5Cs consider divestment from fossil fuels

By Katherine Goree ‘16Staff Writer

The 5C endowment is nearly $3 billion. Part of it is invested in fossil fuel companies--those in the business of coal, oil, and natural gas. However, many 5C community members see the colleges’ investment in fossil fuel companies as contrary to the schools’ values and wish to divest from fossil fuel. Divesting would mean not investing in fossil fuel companies in the future, as well as selling any current fossil fuel holdings.

The Claremont Colleges Divestment Campaign, which began last semester, wants to divest the Claremont Colleges endowment from the fossil fuel industry in the next five years. The campaign has garnered attention from media sources such as “The New York Times” and “Rolling Stone.”

The campaign is especially intent on eliminating companies on gofossilfree.org’s list of Top 200 Fossil Fuel Companies from the endowment. The list is roughly ordered by the amount of carbon dioxide that the companies release into the atmosphere. Severstal, a Russian coal mining and steel company, tops the list. Other companies on the list include American oil companies Exxon Mobil Corp., BP PLC, and Chevron Corp.

On Monday, Feb. 11, the campaign hosted a panel of 5C students and professors to discuss the pros and cons of divestment.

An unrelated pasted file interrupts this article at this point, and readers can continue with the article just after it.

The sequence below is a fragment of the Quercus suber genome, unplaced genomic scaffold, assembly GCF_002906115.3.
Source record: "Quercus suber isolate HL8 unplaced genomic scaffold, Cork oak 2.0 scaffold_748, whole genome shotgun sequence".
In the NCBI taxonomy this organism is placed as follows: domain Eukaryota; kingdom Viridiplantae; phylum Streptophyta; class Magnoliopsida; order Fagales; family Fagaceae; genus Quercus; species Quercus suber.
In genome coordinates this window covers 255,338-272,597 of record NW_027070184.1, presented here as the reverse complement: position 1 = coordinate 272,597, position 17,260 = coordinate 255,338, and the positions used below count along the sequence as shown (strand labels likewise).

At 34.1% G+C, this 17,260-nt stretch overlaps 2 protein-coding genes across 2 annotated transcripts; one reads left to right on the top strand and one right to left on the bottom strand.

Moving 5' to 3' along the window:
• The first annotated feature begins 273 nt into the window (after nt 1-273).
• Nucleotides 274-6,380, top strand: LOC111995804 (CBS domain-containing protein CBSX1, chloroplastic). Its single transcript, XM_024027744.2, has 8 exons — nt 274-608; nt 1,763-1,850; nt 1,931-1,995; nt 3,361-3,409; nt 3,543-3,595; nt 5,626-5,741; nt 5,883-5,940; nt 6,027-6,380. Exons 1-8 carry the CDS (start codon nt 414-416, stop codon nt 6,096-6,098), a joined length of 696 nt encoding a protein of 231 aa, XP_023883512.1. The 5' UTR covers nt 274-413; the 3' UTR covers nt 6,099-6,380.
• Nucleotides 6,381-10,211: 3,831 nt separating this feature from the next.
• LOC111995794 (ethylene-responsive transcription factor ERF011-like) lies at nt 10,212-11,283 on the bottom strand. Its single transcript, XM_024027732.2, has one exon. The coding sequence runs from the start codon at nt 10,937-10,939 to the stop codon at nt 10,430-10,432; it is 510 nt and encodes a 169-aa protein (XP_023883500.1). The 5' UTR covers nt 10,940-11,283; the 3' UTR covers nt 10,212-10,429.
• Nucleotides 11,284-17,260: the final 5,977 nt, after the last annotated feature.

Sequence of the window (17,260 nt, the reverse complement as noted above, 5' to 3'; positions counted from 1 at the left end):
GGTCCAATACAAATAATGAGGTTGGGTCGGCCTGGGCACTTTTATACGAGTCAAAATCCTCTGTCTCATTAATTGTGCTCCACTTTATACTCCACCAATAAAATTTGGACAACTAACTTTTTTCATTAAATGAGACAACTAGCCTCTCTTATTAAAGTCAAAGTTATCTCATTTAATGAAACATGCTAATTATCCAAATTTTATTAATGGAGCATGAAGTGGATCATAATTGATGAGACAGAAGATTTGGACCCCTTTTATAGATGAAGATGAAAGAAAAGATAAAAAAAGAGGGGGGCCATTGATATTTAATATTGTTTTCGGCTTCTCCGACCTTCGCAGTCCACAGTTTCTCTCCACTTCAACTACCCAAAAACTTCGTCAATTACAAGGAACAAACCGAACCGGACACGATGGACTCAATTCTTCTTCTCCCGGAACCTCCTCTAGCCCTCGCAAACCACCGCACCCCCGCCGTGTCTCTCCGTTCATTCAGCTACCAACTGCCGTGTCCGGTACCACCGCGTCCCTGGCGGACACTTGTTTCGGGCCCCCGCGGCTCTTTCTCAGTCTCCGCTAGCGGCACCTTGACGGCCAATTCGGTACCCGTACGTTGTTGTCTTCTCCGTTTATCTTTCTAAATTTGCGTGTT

The panelists had different opinions as to whether divestment would be worthwhile. John Jurewitz, energy economist at Pomona College and William Ascher, economics and government professor at Claremont McKenna College, said that divesting the 5C endowment would not impact fossil fuel companies. The companies, according to Jurewitz and Ascher, are so large and have such high revenue that they do not depend on the schools’ investment for financial support.

Most panelists agreed that divestment alone is not enough to help slow climate change. A few said that the 5C community needs to push for more environmental policy, such as cap and trade taxes on fossil fuel, at high levels of government.

Some community members believe that, even though the colleges may not be able to put a dent in fossil fuel companies, divestment is the right moral action to take.

The different colleges are in the process of working with their trustees to achieve a solution. Though nothing has yet been decided in regards to divestment, the process of reaching a conclusive stance is underway.